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A New Way to Make Droplets Bounce Away

Jun 27, 2019 08:53 AM EDT
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Bouncing Droplets (IMAGE)
Droplets that land on a specially prepared surface with tiny ring-shaped patterns splash upward in a bowl shape, as seen in this photo, instead of spreading out over the surface, thus minimizing the water's contact with the surface.
(Photo : Kripa Varanasi)

CAMBRIDGE, MA -- In many situations, engineers want to minimize the contact of droplets of water or other liquids with surfaces they fall onto. Whether the goal is keeping ice from building up on an airplane wing or a wind turbine blade, or preventing heat loss from a surface during rainfall, or preventing salt buildup on surfaces exposed to ocean spray, making droplets bounce away as fast as possible and minimizing the amount of contact with the surface can be key to keeping systems functioning properly.

Now, a study by researchers at MIT demonstrates a new approach to minimizing the contact between droplets and surfaces. While previous attempts, including by members of the same team, have focused on minimizing the amount of time the droplet spends in contact with the surface, the new method instead focuses on the spatial extent of the contact, trying to minimize how far a droplet spreads out before bouncing away.

The new findings are described in the journal ACS Nano in a paper by MIT graduate student Henri-Louis Girard, postdoc Dan Soto, and professor of mechanical engineering Kripa Varanasi. The key to the process, they explain, is creating a series of raised ring shapes on the material's surface, which causes the falling droplet to splash upward in a bowl-shaped pattern instead of flowing out flat across the surface.

The work is a follow up on an earlier project by Varanasi and his team, in which they were able to reduce the contact time of droplets on a surface by creating raised ridges on the surface, which disrupted the spreading pattern of impacting droplets. But the new work takes this farther, achieving a much greater reduction in the combination of contact time and contact area of a droplet.

In order to prevent icing on an airplane wing, for example, it is essential to get the droplets of impacting water to bounce away in less time than it takes for the water to freeze. The earlier ridged surface did succeed in reducing the contact time, but Varanasi says "since then, we found there's another thing at play here," which is how far the drop spreads out before rebounding and bouncing off. "Reducing the contact area of the impacting droplet should also have a dramatic impact on transfer properties of the interaction," Varanasi says.

The team initiated a series of experiments that demonstrated that raised rings of just the right size, covering the surface, would cause the water spreading out from an impacting droplet to splash upward instead, forming a bowl-shaped splash, and that the angle of that upward splash could be controlled by adjusting the height and profile of those rings. If the rings are too large or too small compared to the size of the droplets, the system becomes less effective or doesn't work at all, but when the size is right, the effect is dramatic.

It turns out that reducing the contact time alone is not sufficient to achieve the greatest reduction in contact; it's the combination of the time and area of contact that's critical. In a graph of the time of contact on one axis and the area of contact on the other axis, what really matters is the total area under the curve -- that is, the product of the time and the extent of contact. The area of the spreading was "was another axis that no one has touched" in previous research, Girard says. "When we started doing so, we saw a drastic reaction," reducing the total time-and-area contact of the droplet by 90 percent. "The idea of reducing contact area by forming 'water bowls' has a far greater effect on reducing the overall interaction than by reducing contact time alone," Varanasi says.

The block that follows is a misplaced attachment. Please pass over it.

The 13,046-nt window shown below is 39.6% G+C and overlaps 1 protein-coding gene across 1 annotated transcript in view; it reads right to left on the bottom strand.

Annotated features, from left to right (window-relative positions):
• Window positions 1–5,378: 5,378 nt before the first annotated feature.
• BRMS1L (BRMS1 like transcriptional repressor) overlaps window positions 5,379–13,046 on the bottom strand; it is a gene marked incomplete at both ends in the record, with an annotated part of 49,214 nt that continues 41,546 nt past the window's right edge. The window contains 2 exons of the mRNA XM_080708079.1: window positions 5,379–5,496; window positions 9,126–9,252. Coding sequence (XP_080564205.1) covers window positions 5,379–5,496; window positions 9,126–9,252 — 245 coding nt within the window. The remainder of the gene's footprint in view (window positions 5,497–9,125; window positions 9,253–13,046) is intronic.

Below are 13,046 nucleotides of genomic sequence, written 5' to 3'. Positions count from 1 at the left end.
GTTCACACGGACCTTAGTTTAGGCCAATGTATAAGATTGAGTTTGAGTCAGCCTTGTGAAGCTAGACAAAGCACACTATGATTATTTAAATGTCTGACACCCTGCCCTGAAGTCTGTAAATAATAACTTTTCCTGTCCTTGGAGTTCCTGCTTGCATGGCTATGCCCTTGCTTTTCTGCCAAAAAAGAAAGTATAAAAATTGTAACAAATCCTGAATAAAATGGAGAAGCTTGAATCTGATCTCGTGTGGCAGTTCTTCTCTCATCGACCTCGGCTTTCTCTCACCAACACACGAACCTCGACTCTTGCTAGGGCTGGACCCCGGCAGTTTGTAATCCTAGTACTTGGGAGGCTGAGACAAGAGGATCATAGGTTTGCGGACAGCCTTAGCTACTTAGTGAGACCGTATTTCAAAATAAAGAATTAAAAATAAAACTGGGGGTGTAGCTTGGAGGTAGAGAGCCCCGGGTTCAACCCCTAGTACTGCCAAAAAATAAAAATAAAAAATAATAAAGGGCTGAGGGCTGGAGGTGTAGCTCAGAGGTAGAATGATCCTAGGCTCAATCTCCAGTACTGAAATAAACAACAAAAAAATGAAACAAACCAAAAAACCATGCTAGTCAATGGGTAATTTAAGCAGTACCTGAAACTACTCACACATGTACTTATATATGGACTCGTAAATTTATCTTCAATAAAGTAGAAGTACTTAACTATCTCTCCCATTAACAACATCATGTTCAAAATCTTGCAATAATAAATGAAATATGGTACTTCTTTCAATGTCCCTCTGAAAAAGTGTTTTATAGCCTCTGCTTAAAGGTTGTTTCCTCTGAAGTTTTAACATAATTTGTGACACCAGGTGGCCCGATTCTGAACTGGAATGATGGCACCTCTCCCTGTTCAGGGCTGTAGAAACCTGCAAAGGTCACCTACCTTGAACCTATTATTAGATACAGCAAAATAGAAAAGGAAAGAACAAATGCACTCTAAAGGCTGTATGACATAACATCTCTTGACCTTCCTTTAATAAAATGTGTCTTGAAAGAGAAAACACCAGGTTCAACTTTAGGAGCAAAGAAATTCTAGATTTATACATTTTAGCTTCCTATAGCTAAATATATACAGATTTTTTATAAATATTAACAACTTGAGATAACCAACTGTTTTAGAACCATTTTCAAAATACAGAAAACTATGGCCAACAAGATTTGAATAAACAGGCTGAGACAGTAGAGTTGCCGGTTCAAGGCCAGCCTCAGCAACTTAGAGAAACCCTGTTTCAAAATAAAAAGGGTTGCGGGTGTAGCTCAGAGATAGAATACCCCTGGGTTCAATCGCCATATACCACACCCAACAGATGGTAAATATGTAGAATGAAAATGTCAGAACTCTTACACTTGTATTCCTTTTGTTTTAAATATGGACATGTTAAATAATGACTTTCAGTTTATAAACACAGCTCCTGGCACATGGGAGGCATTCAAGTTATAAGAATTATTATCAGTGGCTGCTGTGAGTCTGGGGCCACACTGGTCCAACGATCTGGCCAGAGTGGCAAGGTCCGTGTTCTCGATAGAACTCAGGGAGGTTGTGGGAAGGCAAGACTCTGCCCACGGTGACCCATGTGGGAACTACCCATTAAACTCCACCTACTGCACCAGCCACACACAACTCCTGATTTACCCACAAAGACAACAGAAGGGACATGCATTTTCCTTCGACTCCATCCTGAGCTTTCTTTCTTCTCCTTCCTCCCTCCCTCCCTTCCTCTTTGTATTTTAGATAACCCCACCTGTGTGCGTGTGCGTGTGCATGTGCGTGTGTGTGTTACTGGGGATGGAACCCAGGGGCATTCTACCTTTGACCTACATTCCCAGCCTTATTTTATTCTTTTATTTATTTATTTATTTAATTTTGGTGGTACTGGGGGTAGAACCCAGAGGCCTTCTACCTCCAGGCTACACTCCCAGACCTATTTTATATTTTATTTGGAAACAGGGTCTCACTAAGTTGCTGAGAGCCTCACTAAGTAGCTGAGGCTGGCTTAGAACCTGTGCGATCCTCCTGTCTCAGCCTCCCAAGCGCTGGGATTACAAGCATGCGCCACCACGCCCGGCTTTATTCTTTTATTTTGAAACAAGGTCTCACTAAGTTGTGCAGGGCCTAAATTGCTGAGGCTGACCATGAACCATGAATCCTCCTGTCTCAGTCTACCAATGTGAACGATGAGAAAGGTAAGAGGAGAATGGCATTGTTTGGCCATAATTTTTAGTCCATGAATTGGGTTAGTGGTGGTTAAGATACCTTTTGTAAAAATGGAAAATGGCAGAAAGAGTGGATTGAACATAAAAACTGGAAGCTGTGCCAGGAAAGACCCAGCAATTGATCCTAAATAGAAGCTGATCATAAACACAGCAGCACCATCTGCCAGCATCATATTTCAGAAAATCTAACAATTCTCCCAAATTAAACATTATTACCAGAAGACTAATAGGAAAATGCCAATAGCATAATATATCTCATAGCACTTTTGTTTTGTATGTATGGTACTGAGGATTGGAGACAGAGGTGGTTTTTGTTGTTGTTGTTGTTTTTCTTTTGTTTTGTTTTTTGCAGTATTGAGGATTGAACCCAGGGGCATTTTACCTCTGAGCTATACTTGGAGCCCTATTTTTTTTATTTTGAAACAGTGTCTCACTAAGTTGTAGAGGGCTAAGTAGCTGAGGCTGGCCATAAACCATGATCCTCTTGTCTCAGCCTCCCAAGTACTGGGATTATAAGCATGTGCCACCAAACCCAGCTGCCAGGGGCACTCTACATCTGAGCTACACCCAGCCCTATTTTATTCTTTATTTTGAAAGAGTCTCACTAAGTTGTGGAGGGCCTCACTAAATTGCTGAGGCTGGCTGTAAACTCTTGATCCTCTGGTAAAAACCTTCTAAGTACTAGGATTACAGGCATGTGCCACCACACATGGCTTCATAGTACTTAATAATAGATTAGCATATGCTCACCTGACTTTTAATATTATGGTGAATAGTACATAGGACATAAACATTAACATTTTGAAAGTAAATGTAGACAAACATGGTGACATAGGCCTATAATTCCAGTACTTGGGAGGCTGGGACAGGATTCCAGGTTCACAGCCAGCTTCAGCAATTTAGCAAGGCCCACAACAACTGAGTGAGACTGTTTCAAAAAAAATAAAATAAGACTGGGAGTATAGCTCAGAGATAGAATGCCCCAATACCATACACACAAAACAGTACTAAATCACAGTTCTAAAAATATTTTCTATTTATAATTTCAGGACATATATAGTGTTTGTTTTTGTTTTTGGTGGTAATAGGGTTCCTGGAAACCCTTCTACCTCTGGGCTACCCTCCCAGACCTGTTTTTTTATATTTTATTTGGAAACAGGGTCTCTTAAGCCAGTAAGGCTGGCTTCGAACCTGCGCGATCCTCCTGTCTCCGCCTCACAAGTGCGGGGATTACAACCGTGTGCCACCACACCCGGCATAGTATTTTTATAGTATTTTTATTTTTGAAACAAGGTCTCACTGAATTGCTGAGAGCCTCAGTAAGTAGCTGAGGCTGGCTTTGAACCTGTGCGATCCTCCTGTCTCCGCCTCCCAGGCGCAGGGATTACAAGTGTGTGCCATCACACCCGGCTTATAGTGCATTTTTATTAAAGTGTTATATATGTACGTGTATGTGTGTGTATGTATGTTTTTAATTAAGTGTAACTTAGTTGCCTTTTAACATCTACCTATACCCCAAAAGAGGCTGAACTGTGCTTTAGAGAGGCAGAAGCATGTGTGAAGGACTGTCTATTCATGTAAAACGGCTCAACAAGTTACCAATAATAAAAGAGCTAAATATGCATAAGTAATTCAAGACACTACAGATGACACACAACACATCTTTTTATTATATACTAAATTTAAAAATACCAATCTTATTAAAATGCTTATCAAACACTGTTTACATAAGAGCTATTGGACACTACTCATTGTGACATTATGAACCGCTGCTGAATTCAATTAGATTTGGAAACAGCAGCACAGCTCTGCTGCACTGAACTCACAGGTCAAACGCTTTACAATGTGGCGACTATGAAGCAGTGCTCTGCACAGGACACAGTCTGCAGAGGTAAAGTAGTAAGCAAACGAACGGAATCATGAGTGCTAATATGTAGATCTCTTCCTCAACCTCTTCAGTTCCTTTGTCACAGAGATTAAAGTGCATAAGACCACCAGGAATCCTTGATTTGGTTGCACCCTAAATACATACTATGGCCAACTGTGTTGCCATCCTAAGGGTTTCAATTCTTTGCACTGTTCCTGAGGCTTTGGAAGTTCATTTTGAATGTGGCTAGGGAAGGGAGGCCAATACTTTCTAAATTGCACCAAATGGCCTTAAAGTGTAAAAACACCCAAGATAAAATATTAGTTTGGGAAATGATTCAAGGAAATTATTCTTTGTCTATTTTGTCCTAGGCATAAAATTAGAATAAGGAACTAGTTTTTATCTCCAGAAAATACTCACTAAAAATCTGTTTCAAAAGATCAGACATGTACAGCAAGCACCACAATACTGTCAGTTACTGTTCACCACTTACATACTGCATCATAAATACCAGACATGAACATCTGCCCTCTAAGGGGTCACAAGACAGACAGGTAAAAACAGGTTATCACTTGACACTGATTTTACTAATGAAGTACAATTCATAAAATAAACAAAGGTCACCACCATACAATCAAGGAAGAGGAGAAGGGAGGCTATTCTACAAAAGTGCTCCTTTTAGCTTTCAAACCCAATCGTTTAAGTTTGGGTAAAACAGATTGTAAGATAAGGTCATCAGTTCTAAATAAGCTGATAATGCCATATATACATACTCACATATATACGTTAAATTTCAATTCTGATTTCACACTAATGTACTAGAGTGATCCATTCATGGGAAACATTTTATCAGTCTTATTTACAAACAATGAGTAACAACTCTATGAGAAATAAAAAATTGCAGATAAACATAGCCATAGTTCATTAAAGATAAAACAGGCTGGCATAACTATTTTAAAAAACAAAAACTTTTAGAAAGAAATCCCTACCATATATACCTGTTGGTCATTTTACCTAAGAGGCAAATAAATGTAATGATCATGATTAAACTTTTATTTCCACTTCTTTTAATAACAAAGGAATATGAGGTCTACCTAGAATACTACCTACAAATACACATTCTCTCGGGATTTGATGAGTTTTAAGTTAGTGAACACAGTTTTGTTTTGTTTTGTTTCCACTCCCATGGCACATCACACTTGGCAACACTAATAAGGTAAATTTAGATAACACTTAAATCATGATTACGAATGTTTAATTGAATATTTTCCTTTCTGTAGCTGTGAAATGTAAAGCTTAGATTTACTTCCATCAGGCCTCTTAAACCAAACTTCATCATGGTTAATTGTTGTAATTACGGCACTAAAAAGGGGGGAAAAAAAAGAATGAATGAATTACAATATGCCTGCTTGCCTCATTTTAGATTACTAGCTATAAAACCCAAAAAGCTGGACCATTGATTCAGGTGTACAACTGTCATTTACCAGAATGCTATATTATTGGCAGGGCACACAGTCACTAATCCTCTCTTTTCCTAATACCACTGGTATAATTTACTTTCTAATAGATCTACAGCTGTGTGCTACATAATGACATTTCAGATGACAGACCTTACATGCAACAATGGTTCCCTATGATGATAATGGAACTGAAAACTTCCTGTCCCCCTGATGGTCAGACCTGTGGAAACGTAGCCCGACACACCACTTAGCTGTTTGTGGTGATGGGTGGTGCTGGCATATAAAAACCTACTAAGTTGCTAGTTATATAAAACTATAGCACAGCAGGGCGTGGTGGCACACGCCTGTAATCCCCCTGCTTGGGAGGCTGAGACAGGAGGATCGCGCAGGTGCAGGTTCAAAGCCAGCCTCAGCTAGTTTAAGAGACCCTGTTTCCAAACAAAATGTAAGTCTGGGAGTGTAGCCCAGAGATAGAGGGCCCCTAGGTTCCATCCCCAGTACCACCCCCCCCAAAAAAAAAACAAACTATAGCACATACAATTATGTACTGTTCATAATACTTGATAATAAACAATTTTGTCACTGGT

As the droplet starts to spread out within the raised circle, as soon as it hits the circle's edge it begins to deflect. "Its momentum is redirected upward," Girard says, and although it ends up spreading outward about as far as it would have otherwise, it is no longer on the surface, and therefore not cooling the surface off, or leading to icing, or blocking the pores on "waterproof" fabric.

The rings themselves can be made in different ways and from different materials, the researchers say -- it's just the size and spacing that matters. For some tests, they used rings 3-D printed on a substrate, and for others, they used a surface with a pattern created through an etching process similar to that used in microchip manufacturing. Other rings were made through computer-controlled milling of plastic.

While higher-velocity droplet impacts generally can be more damaging to a surface, with this system the higher velocities actually improve the effectiveness of the redirection, clearing even more of the liquid than at slower speeds. That's good news for practical applications, for example in dealing with rain, which has relatively high velocity, Girard says. "It actually works better the faster you go," he says.

In addition to keeping ice off airplane wings, the new system could have a wide variety of applications, the researchers say. For example, "waterproof" fabrics can become saturated and begin to leak when water fills up the spaces between the fibers, but when treated with the surface rings, fabrics kept their ability to shed water for longer and performed better overall, Girard says. "There was a 50 percent improvement by using the ring structures," he says.

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